Gene-set analysis based on the pharmacological profiles of drugs to identify repurposing opportunities in schizophrenia

Simone De Jong, Lewis R. Vidler, Younes Mokrab, David A. Collier, Gerome Breen

Research output: Contribution to journalArticle

10 Citations (Scopus)


Genome-wide association studies (GWAS) have identified thousands of novel genetic associations for complex genetic disorders, leading to the identification of potential pharmacological targets for novel drug development. In schizophrenia, 108 conservatively defined loci that meet genome-wide significance have been identified and hundreds of additional sub-threshold associations harbour information on the genetic aetiology of the disorder. In the present study, we used gene-set analysis based on the known binding targets of chemical compounds to identify the 'drug pathways' most strongly associated with schizophrenia-associated genes, with the aim of identifying potential drug repositioning opportunities and clues for novel treatment paradigms, especially in multi-target drug development. We compiled 9389 gene sets (2496 with unique gene content) and interrogated gene-based p-values from the PGC2-SCZ analysis. Although no single drug exceeded experiment wide significance (corrected p<0.05), highly ranked gene-sets reaching suggestive significance including the dopamine receptor antagonists metoclopramide and trifluoperazine and the tyrosine kinase inhibitor neratinib. This is a proof of principle analysis showing the potential utility of GWAS data of schizophrenia for the direct identification of candidate drugs and molecules that show polypharmacy.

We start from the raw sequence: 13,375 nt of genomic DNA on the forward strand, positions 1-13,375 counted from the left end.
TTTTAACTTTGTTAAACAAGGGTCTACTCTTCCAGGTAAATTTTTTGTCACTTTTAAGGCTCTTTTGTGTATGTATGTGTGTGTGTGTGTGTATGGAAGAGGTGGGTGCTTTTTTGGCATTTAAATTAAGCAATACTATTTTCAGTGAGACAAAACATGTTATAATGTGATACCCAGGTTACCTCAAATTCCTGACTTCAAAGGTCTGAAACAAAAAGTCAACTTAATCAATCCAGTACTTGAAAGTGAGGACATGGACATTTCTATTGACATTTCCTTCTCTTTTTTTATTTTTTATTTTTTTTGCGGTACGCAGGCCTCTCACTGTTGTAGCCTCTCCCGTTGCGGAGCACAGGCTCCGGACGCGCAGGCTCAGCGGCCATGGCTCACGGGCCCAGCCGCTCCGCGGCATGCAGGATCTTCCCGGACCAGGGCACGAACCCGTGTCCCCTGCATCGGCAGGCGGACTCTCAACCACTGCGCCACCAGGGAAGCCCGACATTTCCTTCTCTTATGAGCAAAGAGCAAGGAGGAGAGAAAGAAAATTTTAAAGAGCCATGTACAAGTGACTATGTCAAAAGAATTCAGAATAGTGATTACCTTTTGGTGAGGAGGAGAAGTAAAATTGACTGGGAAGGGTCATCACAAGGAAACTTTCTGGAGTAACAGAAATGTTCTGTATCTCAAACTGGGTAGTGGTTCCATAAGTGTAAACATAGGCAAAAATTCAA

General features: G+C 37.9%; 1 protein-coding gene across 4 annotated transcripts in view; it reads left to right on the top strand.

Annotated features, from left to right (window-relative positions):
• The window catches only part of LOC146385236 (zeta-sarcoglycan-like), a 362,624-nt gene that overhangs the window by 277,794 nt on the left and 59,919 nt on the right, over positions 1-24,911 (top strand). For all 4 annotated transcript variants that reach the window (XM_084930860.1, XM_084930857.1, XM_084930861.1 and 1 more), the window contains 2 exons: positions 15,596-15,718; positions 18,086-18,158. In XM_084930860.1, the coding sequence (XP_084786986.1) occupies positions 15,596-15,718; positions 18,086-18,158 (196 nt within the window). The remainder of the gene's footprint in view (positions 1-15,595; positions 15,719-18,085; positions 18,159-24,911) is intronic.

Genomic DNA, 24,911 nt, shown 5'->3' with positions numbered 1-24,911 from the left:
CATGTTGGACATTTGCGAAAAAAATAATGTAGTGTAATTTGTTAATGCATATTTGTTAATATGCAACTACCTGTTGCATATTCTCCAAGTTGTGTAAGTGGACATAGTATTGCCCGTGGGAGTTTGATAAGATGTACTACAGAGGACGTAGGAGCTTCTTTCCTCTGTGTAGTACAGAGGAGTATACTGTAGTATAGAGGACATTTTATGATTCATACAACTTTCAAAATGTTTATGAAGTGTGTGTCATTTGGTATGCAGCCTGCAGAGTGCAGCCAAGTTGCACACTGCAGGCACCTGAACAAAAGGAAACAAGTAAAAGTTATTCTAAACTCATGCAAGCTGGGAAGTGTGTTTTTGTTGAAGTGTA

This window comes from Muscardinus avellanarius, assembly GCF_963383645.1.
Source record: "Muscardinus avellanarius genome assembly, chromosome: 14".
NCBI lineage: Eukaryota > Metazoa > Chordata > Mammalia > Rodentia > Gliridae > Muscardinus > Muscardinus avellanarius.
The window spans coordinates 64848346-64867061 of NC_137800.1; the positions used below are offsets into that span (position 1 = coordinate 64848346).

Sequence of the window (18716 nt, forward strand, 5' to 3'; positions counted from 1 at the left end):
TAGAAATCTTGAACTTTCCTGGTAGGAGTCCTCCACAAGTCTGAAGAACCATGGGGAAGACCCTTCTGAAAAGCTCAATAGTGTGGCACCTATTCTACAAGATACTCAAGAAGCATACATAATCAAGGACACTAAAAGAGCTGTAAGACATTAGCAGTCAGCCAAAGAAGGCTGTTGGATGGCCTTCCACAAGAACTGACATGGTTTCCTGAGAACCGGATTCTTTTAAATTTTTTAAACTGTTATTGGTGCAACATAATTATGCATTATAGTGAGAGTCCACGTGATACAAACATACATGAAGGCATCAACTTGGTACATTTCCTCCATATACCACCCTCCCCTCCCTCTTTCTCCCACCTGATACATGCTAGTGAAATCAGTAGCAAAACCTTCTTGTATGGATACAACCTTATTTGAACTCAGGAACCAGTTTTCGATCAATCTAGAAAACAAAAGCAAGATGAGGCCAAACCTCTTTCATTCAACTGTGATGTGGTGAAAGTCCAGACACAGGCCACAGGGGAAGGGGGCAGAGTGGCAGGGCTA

Original languageEnglish
Pages (from-to)826-830
Number of pages5
JournalJournal of Psychopharmacology
Issue number8
Publication statusPublished - 1 Aug 2016


  • antipsychotics
  • drug repositioning
  • genetic pathways
  • genome-wide association studies
  • Schizophrenia

ASJC Scopus subject areas

  • Pharmacology
  • Psychiatry and Mental health
  • Pharmacology (medical)

Fingerprint Dive into the research topics of 'Gene-set analysis based on the pharmacological profiles of drugs to identify repurposing opportunities in schizophrenia'. Together they form a unique fingerprint.

  • Cite this